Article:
As the world commemorates the International Youth Day 2019 with the theme “Transforming education”, the Mothers and Marginalised Advocacy (MAMA) Centre demands increased priority towards inclusive and equitable access to education by the youth in Nigeria, as enshrined under Goal 4 of the Sustainable Development Goals (SDGs).
We are worried that half of youth between the ages of 15 and 17 in sub-Saharan Africa (with Nigeria included) are not in school, totalling more than 93 million children and youth of primary and secondary school ages out of school across the region, as reported by the UNESCO Institute for Statistics.
We find more worrisome that in at least 15 million children that will never set foot in a classroom, girls face the biggest barriers.
We are not unaware that about 17 million Nigerian children and youths do not have access to education and many more are without access to good education despite the growing importance of quality education to individual personal development and socio-economic prosperity.
While reports have showed that girls are particularly disadvantaged across sub-Saharan Africa with 9 million girls who will never attend school compared to 6 million boys, this disadvantage, according to Global Education Monitoring Report, starts at an early age in the region, where 23% of all girls compared to 19% of all boys are out of primary school.
We are concerned that children with disabilities face multiple forms of discrimination which leads to their exclusion from society and school. Attitudes toward children with disabilities, as well as a lack of resources to accommodate them, compound the challenges they face in accessing education. While lack of access to school is an issue, an equal concern is the inability of the education system to ensure quality education for children with disabilities.
In Nigeria, gender, like geography and poverty, constitutes an important factor in the pattern of educational marginalization with states in the north-east and north-west having female primary net attendance rates of 47.7 percent and 47.3 percent, respectively, meaning that more than half of the girls are not in school, as reported by United Nations Children’s Fund (UNICEF).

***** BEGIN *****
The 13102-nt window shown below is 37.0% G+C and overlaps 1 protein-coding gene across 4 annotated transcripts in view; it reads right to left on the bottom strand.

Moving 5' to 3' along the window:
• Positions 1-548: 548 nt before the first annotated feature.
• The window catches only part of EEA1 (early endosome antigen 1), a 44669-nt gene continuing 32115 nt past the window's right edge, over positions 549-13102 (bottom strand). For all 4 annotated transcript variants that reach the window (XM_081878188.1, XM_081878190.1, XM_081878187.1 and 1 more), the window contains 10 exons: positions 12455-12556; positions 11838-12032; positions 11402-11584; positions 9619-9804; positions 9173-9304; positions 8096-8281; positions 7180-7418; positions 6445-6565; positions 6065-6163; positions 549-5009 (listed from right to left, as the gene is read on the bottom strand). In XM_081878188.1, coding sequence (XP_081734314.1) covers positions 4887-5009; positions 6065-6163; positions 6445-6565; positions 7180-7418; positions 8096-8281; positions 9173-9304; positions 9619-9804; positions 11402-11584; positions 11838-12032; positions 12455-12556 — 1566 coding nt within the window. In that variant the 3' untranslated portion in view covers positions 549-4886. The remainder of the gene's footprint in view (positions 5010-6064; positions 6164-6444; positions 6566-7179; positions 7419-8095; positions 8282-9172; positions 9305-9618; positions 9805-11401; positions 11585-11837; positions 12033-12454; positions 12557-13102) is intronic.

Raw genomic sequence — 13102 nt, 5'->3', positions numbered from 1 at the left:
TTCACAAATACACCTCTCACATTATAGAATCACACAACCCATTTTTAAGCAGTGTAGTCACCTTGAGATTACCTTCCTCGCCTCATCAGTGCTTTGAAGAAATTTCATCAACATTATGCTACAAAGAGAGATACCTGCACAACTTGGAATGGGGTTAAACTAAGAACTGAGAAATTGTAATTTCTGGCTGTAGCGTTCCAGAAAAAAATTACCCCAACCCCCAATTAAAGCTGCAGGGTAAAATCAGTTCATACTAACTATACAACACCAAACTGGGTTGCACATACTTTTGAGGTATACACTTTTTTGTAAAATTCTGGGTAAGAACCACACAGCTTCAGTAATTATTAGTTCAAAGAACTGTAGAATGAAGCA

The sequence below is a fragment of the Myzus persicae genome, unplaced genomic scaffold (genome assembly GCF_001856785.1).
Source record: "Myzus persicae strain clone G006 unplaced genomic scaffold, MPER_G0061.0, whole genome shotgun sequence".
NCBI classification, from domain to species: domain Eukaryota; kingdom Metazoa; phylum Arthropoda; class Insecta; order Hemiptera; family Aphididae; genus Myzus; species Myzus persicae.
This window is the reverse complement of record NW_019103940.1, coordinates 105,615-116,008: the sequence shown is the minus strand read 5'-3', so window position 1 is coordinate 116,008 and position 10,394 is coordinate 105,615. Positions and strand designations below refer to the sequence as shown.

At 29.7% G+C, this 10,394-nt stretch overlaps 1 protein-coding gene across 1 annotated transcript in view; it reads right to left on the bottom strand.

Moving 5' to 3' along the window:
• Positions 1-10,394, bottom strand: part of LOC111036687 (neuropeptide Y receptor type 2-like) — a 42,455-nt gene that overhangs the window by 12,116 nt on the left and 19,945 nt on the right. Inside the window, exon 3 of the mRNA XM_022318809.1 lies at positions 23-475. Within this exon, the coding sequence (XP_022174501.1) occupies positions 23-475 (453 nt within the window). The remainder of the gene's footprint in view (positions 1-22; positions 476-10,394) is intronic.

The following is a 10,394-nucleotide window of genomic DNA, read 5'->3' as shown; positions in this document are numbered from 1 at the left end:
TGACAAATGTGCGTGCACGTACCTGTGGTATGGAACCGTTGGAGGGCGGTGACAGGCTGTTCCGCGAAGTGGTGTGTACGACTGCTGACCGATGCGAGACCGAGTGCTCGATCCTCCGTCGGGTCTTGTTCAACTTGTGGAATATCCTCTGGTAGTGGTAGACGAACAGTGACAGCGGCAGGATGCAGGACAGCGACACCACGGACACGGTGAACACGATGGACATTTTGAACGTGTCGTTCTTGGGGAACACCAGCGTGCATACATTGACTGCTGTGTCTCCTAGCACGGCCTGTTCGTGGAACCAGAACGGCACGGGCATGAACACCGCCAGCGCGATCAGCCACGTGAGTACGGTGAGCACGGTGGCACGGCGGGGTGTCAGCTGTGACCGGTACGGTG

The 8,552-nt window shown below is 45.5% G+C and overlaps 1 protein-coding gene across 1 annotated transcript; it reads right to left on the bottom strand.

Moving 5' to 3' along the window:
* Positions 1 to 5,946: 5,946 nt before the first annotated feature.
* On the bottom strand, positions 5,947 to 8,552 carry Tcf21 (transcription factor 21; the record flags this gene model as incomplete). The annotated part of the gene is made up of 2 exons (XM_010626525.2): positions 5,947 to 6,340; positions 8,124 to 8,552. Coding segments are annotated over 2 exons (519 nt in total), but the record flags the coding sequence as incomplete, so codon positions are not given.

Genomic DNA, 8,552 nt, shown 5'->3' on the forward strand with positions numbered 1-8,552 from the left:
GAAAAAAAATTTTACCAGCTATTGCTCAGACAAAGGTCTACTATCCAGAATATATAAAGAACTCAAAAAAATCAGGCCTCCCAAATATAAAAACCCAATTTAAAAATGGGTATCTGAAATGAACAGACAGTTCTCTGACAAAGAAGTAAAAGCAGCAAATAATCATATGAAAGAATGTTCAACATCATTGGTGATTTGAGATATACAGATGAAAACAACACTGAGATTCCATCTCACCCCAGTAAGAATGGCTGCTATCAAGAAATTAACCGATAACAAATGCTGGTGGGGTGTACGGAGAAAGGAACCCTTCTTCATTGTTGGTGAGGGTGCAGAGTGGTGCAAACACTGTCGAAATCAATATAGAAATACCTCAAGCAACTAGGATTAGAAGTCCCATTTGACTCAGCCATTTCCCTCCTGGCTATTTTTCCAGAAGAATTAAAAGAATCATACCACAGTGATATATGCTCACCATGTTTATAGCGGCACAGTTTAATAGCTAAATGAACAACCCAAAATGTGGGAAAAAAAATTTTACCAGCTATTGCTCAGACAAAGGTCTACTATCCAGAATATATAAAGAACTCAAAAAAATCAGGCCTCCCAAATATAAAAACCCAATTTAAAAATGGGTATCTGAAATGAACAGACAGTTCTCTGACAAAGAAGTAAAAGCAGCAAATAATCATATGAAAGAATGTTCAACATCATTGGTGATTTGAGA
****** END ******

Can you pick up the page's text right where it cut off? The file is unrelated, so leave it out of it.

As Nigeria continues to face struggles getting its young females to enter and remain in school, the education deprivation in the country is driven by various factors, including economic barriers and socio-cultural norms and practices that discourage attendance in formal education, especially for girls. This is in addition to insurgency attacks that continue to rob millions of their right to education, especially across the North East region.
The existing child bride practice is another factor exacerbating educational marginalisation in Nigeria. The country has the largest number of child brides in Africa with 23 million girls and women married as children. This fact is buttressed in another report by UNFPA which reveals that nationwide, 20 percent of girls were married by age 15, and 40 percent were married by age 18.
We condemn child marriage as a fundamental violation of human rights as many girls are married without their free and full consent; and persistent deprivation of girl children rights to good education and personal liberty, altering their efforts to secure befitting future which includes improved health, lower fertility, and increased economic productivity.
We therefore, demand accessible and inclusive learning spaces to ensure physical accessibility for children with disabilities, including commuting and moving around in the school environment, as well as adequate preparation and orientation of teachers for inclusion through dedicated teacher training and retraining programmes.
We call for increased priority by government at all levels for the establishment and mainstreaming of conducive learning environment and materials in accessible formats to suit the needs of children with different types of disabilities.
We call for full implementation of various regulations and laws backing child rights including access to quality education, to encourage and re-install personal liberty and dignity of girl child at all levels in Nigeria.
We demand strengthened Nigeria’s criminal justice system to checkmate abuses and violation against girl child right to education and standards of living.
We also call for full implementation of the federal law that establishes 18years as the legal age of marriage for girls by all levels of government.
Barr. Ola E. Onyegbula